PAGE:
If you want to get someone interested in an established setting, I can’t think of a better method than this. Giving someone an infodump of the Forgotten Realms doesn’t jazz play. Giving someone a taste of it, enough of a situation to excite them and having something to jive into, that does jazz play. Again, looking at the computer/console RPG world and how it treats doling out setting information & questions. You don’t learn everything about the Chantry and Templars and Circle of Magi and all that in Dragon Age right away, you do over time. Same with Mass Effect and other console RPGs.
The 4/e Forgotten Realms campaign guide did this a bit (though I’m having to recall from memory), where the material was segmented into an initial encounter, and then a town, and then the broader world. (I wouldn’t be surprised if this was more or less how FR started, and years of canon turned intermediate editions into setting behemoths.)
In other words, dA setting isn’t just the facts you’ve made up about it. It’s presentation. It’s knowing what not to say. If you can master those two elements, you’ll excite people into wanting to know more.
Dish out your setting like you’re a drug dealer. Give a free, easy taste. And then keep giving as they hunger for more.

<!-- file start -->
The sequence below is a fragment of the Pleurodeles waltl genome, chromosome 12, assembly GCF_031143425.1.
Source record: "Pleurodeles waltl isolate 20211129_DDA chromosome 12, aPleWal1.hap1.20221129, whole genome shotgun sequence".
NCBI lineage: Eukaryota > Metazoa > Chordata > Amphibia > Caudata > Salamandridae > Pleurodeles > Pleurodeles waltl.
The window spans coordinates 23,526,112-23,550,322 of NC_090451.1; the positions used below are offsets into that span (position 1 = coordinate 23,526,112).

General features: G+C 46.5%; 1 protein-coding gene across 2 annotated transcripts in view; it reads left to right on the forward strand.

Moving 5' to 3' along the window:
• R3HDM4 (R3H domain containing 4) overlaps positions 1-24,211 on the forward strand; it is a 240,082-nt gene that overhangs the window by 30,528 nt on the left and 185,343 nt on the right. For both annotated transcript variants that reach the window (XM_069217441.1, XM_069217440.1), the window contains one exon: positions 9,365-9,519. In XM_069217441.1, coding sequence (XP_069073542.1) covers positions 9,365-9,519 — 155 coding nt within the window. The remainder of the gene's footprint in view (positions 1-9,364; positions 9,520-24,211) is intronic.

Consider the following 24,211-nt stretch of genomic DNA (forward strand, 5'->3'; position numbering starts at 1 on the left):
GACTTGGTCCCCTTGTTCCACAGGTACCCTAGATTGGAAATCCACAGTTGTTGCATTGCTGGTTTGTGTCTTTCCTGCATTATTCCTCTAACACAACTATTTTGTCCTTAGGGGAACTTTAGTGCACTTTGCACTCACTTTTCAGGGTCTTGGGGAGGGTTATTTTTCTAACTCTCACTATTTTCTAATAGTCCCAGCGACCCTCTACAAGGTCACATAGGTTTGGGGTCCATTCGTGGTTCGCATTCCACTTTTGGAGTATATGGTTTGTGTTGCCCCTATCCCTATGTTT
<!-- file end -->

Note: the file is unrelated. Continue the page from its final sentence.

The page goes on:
Lady Blackbird is, to me, proof that you don’t need 100 or 50 or even 20 pages dedicated to your setting. I’m not saying that having a lot of setting is bad; far from it. But since John has shown us how to do without, it means there’s a conscious choice to be made. And such choices come with it further questions about what we’re trying to achieve — and that will help us make the best thing we can. (Which I’m reminded I should blog about, as the other two exemplars of setting design & presentation, in different ways, are Day After Ragnarok and Swashbucklers of the Skies — both of which i’ve interviewed the creators about on my old Master Plan podcast.)
A setting isn’t just the facts you’ve made up about something. It’s presentation. It’s knowing what not to say. If you can master those two elements, you’ll excite people into wanting to know more.
Go forth and build exciting worlds.
 John is in my mind, without a doubt, one of the top ten RPG designers around.
 Yes, people. That includes porn.
 One of my guiding principles is “If you don’t think something is a design decision, it means you understand it poorly.” This is, however, separate from marketing decisions!